Every software product that we build begins with a set of requirements.
Teams or organizations who have utilized traditional requirements documentation efforts such as Product or Business requirements documents (PRD’s or BRD’s) typically have issues with translating their requirements process into user stories. Instead of writing long passages of descriptive requirements that are heavy on the use of ‘the user shall’ we move to a smaller specification document that convey details to a specific individual feature.
What teams fail to realize is that their old requirements documents weren’t all that good at conveying the necessary details that allow teams to delivery their product quickly and with quality. You see evidence of this lack of clarity with the large number of change requests that are raised during waterfall projects. In my pre-Agile years it was not uncommon for a typical 6 month project that I led to have over 100 change requests generated to convey the changing nature of the requirements (business, technical and UX). The Agile manifesto addresses this reality by saying we accept change, why? Because it’s there it will happen, to deny it would be to deny the reality of product development, as we learn more we need to change our approach.
User stories, though small in format, need to have a specific level of detail if a team is to have the ability to accurately estimate and delivery the feature.
The basic User Story:
- Acceptance Criteria
Can be deceptively simple to those who are just starting
In one organization I worked with as we moved into an Agile process the team looked at the User Story statement as THE requirement. It took awhile to get them to learn that successful teams use the User Story format as a specification and not a loose statement with no context associated with it.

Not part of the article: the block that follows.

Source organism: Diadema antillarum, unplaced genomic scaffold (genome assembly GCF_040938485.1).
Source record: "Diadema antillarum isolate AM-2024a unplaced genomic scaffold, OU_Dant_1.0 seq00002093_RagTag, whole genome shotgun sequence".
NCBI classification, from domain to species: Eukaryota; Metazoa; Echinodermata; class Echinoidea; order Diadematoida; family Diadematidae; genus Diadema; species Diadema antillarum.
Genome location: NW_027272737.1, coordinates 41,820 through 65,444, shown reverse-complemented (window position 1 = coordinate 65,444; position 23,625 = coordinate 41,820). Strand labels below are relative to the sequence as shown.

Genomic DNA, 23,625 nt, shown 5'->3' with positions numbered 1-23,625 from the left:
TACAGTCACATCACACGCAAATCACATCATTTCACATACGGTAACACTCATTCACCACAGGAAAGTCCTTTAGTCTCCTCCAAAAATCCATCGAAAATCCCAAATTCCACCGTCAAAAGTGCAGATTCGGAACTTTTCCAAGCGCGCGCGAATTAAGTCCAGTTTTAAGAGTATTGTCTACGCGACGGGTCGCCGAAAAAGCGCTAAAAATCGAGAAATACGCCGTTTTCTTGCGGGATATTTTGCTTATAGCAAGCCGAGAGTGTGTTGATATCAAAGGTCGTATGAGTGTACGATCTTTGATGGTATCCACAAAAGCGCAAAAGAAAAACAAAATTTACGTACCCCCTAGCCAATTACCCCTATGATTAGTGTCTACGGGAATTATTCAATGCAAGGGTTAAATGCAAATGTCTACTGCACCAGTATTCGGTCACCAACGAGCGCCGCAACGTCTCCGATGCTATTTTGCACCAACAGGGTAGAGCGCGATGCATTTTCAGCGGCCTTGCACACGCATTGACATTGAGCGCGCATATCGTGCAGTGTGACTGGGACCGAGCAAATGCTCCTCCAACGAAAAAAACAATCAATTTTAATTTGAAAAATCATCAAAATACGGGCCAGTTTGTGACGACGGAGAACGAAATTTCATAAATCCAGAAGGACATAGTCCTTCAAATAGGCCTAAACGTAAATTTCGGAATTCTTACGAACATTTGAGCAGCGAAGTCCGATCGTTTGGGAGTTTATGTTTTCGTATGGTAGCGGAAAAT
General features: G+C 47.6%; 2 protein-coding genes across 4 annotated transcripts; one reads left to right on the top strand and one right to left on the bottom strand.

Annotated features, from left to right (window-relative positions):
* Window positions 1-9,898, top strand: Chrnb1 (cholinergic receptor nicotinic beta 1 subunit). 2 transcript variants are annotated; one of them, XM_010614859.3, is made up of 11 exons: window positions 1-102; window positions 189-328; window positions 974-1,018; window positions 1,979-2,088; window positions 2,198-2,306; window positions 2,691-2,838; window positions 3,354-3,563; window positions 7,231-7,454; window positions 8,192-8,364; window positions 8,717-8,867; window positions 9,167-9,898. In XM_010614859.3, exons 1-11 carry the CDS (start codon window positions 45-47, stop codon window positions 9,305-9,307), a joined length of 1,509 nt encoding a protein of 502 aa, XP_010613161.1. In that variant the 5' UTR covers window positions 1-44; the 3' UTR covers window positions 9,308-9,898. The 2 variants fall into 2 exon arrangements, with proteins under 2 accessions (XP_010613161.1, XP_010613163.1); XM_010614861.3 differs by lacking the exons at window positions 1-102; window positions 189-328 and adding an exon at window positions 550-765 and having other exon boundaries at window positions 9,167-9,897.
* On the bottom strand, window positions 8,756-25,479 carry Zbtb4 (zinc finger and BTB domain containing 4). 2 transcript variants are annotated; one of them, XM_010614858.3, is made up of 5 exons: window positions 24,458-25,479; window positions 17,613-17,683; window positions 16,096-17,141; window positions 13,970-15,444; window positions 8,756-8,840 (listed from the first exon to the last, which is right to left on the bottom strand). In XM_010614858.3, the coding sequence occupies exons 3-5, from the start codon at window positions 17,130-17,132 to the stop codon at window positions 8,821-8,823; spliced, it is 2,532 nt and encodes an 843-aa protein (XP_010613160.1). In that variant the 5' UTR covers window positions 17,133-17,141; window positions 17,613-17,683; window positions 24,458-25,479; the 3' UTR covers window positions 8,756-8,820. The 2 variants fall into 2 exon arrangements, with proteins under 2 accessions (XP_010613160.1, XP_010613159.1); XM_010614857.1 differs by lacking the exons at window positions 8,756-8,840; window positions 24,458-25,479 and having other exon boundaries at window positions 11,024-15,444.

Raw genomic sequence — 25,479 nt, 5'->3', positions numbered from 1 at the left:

An example of a solid User Story specification would look like this:
Another important thing to note with this format is that the team is also collaboratively building Story acceptance criteria by using Behavior Driven Development (BDD) which directly feeds the test automation frameworks that most Agile teams utilize (Cucumber, Fitnesse, to name a few).
There are other efforts/processes that feed into getting the right amount of detail into the story such as Discovery and Pre-Planning and if these are missed you will not obtain the benefits of this format.
Over the past 5 years, teams I have engaged with, who have used this specific format for developing their User Stories have had a much greater success with both delivering on time and more importantly with higher quality.
At my last organization I asked a Scrum team to utilize this process during the Pre-Planning phase of their project. After the project I learned that the Product Owner had been very worried about the team using precious ‘development’ time to talk through the work and build out the context of the user stories. After the project was completed he could state without reservation that taking the time to build out contextually rich user stories with the team had produced two key results:
- The team delivered on time and with more features than he had originally promised the client.
- When he delivered the demo to the client he had high confidence in the product as it met all of the context that had been build out and there were only 2 minor UI issues that were identified during the 3 iteration project.
Take away – Don’t run before you are ready and get the context right before developing.